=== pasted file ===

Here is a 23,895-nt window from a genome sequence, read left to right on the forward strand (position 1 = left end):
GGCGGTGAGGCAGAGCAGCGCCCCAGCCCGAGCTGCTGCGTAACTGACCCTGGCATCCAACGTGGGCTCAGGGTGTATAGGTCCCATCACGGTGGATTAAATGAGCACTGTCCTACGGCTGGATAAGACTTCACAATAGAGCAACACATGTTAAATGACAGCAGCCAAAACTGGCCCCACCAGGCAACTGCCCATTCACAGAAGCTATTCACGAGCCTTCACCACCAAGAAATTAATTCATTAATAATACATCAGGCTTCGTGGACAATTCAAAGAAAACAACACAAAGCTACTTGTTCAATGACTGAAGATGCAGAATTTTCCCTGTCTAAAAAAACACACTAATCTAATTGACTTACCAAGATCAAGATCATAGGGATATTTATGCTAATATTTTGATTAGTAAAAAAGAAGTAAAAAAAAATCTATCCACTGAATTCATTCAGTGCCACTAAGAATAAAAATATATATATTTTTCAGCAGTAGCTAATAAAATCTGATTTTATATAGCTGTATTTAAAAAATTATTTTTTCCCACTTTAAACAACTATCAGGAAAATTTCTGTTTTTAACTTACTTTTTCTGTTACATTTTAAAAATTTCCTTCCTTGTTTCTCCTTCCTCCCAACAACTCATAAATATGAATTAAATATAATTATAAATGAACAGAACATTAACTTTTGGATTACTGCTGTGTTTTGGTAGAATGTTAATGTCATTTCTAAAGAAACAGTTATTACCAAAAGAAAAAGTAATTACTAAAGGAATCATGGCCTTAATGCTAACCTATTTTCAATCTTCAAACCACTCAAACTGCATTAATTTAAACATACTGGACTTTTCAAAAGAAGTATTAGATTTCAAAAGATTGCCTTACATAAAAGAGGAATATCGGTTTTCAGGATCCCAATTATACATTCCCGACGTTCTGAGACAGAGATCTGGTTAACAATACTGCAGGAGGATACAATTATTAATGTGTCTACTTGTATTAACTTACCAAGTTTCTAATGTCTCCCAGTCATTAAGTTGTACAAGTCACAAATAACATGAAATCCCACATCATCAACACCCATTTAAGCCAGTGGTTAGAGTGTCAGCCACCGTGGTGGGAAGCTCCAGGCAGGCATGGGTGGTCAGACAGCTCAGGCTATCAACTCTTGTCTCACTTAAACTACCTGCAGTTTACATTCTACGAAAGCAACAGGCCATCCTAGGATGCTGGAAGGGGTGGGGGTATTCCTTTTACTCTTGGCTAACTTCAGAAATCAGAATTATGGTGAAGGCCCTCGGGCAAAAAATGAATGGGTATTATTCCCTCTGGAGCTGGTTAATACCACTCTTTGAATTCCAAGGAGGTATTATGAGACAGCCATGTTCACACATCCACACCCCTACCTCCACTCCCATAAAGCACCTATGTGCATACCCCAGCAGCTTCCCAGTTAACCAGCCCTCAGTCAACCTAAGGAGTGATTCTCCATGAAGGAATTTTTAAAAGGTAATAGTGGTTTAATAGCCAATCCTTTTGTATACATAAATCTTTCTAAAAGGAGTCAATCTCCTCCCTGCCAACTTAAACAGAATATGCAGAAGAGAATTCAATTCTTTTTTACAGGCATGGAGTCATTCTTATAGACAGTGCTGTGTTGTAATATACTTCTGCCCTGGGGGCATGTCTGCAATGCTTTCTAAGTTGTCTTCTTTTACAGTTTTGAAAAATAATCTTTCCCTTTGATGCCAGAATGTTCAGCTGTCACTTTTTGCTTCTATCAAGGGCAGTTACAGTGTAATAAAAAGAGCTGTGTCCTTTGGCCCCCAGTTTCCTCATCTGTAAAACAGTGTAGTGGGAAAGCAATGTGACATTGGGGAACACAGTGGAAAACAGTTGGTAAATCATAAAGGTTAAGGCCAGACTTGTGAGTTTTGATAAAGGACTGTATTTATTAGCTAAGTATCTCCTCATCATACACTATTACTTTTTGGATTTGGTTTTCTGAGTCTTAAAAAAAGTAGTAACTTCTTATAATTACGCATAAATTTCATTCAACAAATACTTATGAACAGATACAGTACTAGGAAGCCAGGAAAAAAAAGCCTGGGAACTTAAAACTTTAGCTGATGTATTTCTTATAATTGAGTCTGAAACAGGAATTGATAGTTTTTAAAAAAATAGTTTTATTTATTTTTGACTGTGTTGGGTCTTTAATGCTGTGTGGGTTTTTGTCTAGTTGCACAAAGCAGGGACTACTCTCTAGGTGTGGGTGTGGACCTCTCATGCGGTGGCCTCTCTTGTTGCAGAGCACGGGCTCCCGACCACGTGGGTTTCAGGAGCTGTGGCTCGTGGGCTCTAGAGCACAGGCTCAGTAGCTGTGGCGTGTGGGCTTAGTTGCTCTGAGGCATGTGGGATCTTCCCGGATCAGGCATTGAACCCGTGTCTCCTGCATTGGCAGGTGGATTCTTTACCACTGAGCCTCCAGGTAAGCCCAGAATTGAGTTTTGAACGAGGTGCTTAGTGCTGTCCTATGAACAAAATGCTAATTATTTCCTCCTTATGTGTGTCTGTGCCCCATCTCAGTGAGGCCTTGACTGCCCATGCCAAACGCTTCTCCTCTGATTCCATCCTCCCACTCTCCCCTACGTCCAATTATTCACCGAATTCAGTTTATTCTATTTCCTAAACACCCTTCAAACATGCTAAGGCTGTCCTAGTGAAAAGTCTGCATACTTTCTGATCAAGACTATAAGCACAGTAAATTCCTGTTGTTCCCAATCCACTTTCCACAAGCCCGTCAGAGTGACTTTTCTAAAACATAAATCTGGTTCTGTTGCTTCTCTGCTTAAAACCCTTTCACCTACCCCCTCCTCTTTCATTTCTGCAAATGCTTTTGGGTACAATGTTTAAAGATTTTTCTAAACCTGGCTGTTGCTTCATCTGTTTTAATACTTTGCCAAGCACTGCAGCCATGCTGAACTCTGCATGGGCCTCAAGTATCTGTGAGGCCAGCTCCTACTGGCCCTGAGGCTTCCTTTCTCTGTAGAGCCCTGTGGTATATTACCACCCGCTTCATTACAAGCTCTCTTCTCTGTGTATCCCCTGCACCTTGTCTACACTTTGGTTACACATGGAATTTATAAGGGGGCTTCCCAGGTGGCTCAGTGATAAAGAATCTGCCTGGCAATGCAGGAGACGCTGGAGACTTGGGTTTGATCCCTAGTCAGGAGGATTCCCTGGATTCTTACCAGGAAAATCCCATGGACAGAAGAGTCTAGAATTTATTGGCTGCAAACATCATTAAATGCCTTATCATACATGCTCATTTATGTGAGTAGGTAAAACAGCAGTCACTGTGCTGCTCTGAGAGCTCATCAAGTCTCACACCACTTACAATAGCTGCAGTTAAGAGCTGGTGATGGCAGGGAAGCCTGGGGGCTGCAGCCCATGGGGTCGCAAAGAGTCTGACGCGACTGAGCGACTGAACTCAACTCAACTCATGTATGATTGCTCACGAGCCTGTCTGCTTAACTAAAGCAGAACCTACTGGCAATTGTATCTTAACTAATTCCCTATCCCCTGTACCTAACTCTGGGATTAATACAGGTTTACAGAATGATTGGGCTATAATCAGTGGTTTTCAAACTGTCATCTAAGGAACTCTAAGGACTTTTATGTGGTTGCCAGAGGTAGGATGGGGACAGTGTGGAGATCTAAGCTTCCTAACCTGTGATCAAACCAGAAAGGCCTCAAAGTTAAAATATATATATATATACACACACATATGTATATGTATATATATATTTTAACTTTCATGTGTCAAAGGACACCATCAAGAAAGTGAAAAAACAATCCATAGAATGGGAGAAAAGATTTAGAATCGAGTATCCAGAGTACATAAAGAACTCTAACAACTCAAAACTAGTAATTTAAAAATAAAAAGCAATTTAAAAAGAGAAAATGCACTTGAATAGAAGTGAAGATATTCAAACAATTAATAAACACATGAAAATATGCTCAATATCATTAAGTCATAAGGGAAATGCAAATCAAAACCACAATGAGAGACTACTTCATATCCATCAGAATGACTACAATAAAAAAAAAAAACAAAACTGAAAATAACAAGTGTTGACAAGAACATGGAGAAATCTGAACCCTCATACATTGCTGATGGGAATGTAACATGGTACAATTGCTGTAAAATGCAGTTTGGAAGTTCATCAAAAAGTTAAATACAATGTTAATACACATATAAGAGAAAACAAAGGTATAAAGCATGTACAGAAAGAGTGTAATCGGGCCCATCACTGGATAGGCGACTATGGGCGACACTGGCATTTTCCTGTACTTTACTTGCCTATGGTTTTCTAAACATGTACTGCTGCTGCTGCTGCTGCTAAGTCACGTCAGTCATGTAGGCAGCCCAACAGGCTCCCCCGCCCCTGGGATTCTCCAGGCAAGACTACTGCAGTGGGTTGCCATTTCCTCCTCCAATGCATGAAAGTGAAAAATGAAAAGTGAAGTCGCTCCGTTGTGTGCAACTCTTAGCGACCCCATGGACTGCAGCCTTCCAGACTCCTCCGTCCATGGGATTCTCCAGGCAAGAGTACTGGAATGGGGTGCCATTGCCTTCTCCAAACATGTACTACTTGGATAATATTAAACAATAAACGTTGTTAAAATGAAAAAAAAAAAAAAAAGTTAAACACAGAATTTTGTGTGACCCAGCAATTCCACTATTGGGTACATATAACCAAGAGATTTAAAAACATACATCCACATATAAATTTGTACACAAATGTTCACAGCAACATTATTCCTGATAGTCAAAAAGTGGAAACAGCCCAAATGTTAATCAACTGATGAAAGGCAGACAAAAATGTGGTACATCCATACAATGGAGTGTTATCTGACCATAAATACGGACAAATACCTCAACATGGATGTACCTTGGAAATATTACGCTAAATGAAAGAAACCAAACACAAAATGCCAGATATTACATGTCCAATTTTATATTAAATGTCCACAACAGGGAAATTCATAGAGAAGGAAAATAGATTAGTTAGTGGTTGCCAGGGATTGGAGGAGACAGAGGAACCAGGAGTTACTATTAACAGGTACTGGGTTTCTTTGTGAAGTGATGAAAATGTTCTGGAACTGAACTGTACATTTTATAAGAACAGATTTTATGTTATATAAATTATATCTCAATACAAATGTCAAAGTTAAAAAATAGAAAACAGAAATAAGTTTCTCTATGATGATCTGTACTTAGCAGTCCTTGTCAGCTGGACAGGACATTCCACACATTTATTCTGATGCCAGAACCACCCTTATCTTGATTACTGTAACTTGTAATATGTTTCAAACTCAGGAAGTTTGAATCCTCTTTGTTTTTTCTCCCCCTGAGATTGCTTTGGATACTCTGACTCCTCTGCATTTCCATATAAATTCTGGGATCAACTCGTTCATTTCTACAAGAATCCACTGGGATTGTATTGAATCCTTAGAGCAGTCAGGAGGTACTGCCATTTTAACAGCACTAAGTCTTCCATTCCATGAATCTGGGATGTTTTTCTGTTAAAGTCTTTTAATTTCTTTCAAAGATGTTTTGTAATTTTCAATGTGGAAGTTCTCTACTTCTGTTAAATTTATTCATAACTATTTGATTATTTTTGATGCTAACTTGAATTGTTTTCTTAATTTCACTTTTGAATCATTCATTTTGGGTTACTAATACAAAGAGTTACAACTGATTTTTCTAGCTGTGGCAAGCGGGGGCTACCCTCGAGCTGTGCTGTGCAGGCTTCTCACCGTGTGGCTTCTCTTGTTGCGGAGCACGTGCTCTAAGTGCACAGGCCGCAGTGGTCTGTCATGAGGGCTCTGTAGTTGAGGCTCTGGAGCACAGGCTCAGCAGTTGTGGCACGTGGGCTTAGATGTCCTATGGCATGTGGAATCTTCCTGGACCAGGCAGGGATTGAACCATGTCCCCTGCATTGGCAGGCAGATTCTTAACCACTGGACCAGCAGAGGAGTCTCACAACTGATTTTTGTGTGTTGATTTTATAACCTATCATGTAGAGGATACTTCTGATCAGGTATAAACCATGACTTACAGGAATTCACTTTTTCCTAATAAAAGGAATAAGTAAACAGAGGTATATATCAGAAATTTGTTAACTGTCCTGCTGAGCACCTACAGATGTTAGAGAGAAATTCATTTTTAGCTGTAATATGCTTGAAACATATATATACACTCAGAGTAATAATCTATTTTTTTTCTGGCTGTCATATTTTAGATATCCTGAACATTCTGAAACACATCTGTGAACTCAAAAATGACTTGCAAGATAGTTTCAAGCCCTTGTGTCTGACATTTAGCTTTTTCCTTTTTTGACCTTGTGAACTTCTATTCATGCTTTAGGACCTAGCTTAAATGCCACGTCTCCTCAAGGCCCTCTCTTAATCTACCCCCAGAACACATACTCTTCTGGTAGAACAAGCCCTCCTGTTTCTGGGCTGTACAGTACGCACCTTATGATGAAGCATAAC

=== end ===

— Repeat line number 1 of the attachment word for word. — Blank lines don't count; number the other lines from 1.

Here is a 23,895-nt window from a genome sequence, read left to right on the forward strand (position 1 = left end):